35 Years of Demonstration Projects has Produced What?

Mixed results, apparently:

The project was launched in 2005 after five years of planning. By the end of the third year, all ten groups had achieved fairly high levels of performance — not surprising given the historic emphasis on quality within those organizations. All ten achieved pre-specified benchmarks on 28 of the quality measures, and two of them, Geisinger and Park Nicollet Health Services of St. Louis Park, Minnesota, had surpassed their goals on all 32. But only five groups generated any savings, according to CMS.

Full article on Medicare pilot savings projects.

Comments (5)

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  1. Joe S. says:

    So what does Congress want to do about it? 35 more years …..35 more years ….. 35 more years.

  2. Bruce says:

    I can’t really say I am surprised by this result. Is anyone?

  3. Devon Herrick says:

    We know that Walmart has achieved efficiencies of scale and can move goods to market more efficiently than other large firms. Thus, we know Walmart’s model works. But that doesn’t mean we can force or transplant the Walmart model on struggling Kmart. Competition has to reward efficient providers and punish inefficient providers. The idea that knowledge learned in a demonstration project can be transplanted into other health care systems does not stand to reason.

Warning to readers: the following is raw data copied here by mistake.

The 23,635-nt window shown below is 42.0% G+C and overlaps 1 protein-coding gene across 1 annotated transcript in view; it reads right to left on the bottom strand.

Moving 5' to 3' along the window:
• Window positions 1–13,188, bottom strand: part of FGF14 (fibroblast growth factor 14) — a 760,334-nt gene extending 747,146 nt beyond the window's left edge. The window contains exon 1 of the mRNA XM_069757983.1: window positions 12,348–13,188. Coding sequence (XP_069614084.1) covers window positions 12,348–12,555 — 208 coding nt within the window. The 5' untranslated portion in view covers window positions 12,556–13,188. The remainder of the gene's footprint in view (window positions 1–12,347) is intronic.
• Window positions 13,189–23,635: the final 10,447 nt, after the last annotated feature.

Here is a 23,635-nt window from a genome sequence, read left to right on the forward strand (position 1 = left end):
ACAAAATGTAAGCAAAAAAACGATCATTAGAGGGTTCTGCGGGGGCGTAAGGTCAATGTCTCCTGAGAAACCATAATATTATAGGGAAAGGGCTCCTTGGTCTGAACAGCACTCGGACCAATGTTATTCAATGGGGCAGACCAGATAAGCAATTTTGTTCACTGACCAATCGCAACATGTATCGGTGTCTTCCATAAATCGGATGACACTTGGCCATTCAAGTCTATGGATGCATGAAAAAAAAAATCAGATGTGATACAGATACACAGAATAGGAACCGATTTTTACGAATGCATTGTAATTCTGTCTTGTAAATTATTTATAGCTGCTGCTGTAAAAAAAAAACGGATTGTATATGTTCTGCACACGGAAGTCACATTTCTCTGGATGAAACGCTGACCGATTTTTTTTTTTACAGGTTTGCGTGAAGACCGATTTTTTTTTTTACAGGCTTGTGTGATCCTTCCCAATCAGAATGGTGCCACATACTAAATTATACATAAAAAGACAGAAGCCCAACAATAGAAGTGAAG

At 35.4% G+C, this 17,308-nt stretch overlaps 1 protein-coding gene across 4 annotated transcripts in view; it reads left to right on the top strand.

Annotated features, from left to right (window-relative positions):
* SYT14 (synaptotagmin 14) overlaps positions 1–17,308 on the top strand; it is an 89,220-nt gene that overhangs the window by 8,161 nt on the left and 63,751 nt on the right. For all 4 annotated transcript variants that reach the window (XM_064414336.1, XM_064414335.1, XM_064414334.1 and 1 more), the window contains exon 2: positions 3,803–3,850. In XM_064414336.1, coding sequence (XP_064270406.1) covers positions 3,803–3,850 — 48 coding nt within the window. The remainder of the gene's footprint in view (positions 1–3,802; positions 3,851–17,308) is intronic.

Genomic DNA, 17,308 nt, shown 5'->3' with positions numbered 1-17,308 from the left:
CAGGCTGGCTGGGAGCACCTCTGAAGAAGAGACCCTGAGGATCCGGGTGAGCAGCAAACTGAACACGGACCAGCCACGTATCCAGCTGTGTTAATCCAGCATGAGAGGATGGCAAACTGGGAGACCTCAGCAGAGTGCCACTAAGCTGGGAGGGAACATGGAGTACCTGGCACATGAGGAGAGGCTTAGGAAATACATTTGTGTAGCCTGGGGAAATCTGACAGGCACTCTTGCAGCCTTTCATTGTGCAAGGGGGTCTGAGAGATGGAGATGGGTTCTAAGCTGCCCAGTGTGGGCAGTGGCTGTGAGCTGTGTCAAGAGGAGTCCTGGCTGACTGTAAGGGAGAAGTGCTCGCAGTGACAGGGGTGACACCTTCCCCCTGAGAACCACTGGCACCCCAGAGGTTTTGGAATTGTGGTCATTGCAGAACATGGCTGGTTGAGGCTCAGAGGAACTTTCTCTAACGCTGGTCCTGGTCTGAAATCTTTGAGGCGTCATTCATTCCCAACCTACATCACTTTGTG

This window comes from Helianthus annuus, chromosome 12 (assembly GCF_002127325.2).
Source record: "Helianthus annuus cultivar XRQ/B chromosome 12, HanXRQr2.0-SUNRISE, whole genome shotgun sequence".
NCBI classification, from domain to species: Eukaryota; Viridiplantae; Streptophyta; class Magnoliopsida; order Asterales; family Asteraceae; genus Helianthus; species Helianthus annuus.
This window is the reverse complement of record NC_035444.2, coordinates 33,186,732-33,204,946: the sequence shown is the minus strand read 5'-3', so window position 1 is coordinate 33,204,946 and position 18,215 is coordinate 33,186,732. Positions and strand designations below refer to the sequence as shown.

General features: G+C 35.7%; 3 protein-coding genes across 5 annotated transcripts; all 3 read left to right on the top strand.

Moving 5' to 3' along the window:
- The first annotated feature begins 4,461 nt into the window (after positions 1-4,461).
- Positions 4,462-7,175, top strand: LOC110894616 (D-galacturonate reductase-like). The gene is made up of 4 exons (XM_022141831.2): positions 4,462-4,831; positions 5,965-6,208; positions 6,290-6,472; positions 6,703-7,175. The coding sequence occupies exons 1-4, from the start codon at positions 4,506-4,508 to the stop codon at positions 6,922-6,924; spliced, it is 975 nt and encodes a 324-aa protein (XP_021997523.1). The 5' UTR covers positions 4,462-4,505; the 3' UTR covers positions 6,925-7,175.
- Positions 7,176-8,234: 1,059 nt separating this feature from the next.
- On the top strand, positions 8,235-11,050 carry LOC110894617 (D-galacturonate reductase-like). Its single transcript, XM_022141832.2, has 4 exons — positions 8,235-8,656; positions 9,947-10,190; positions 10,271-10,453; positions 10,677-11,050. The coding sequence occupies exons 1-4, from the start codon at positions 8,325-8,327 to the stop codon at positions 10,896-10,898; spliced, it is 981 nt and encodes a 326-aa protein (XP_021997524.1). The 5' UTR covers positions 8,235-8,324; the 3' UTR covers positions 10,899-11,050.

4. Ken says:

    Remember this is the main(only?)way ObamaCare plans to control Meicare costs — other than squeezing providers and rationing care.

  5. Linda Gorman says:

    If this is from the 2008 GAO report, quality was measured by HEDIS measures. Did you get a foot exam if you are diabetic? Did you get beta blockers? Does your hemoglobin A1c meet norms?

    Access to specialists, inappropriately denied hospitalization, or time spend waiting were not measured. They are important questions when dealing with large integrated practices that can make money by denying care.

    Initial startup expenses for each of the 10 practices averaged $489,354. Year one operating expenses averaged $1,265,897. Total start-up and year one operating expenses for the program were $17 million.

    Bonuses paid for savings in year 1 totaled $6.4 million. Footnote 20 says that the theoretical savings amounted to $8 million. Based on the description of how bonusthis, it is unlikely that savings exceed the $17 million first year operating costs.

    And the NHS would probably do well on these quality measures, too.